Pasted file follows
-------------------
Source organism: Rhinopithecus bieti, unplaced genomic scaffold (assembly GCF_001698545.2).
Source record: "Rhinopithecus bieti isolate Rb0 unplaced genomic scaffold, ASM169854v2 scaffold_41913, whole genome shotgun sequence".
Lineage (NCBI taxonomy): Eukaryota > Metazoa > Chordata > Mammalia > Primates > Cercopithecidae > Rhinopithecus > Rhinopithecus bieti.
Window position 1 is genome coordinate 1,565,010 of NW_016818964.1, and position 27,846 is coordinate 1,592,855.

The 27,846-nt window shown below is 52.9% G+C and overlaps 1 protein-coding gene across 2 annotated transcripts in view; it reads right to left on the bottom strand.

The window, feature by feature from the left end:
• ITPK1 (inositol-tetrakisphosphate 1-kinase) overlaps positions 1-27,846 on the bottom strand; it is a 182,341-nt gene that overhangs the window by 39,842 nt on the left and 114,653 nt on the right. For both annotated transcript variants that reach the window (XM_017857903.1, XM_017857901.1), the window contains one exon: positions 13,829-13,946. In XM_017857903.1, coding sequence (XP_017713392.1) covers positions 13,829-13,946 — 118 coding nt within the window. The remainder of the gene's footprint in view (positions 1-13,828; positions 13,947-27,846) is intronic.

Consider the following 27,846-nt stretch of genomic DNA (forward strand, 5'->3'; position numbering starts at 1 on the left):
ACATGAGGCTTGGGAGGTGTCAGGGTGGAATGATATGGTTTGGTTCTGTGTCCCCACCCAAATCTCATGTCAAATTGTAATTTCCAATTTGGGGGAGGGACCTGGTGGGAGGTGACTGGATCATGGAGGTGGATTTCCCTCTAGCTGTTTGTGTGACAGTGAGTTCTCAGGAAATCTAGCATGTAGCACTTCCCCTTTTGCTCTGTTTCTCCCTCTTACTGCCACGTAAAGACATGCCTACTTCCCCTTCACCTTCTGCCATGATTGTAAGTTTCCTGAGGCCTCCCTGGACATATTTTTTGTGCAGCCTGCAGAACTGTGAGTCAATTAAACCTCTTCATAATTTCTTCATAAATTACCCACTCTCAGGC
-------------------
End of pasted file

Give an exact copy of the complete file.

Source organism: Rhinopithecus bieti, unplaced genomic scaffold (assembly GCF_001698545.2).
Source record: "Rhinopithecus bieti isolate Rb0 unplaced genomic scaffold, ASM169854v2 scaffold_41913, whole genome shotgun sequence".
Lineage (NCBI taxonomy): Eukaryota > Metazoa > Chordata > Mammalia > Primates > Cercopithecidae > Rhinopithecus > Rhinopithecus bieti.
Window position 1 is genome coordinate 1,565,010 of NW_016818964.1, and position 27,846 is coordinate 1,592,855.

The 27,846-nt window shown below is 52.9% G+C and overlaps 1 protein-coding gene across 2 annotated transcripts in view; it reads right to left on the bottom strand.

The window, feature by feature from the left end:
• ITPK1 (inositol-tetrakisphosphate 1-kinase) overlaps positions 1-27,846 on the bottom strand; it is a 182,341-nt gene that overhangs the window by 39,842 nt on the left and 114,653 nt on the right. For both annotated transcript variants that reach the window (XM_017857903.1, XM_017857901.1), the window contains one exon: positions 13,829-13,946. In XM_017857903.1, coding sequence (XP_017713392.1) covers positions 13,829-13,946 — 118 coding nt within the window. The remainder of the gene's footprint in view (positions 1-13,828; positions 13,947-27,846) is intronic.

Consider the following 27,846-nt stretch of genomic DNA (forward strand, 5'->3'; position numbering starts at 1 on the left):
ACATGAGGCTTGGGAGGTGTCAGGGTGGAATGATATGGTTTGGTTCTGTGTCCCCACCCAAATCTCATGTCAAATTGTAATTTCCAATTTGGGGGAGGGACCTGGTGGGAGGTGACTGGATCATGGAGGTGGATTTCCCTCTAGCTGTTTGTGTGACAGTGAGTTCTCAGGAAATCTAGCATGTAGCACTTCCCCTTTTGCTCTGTTTCTCCCTCTTACTGCCACGTAAAGACATGCCTACTTCCCCTTCACCTTCTGCCATGATTGTAAGTTTCCTGAGGCCTCCCTGGACATATTTTTTGTGCAGCCTGCAGAACTGTGAGTCAATTAAACCTCTTCATAATTTCTTCATAAATTACCCACTCTCAGGC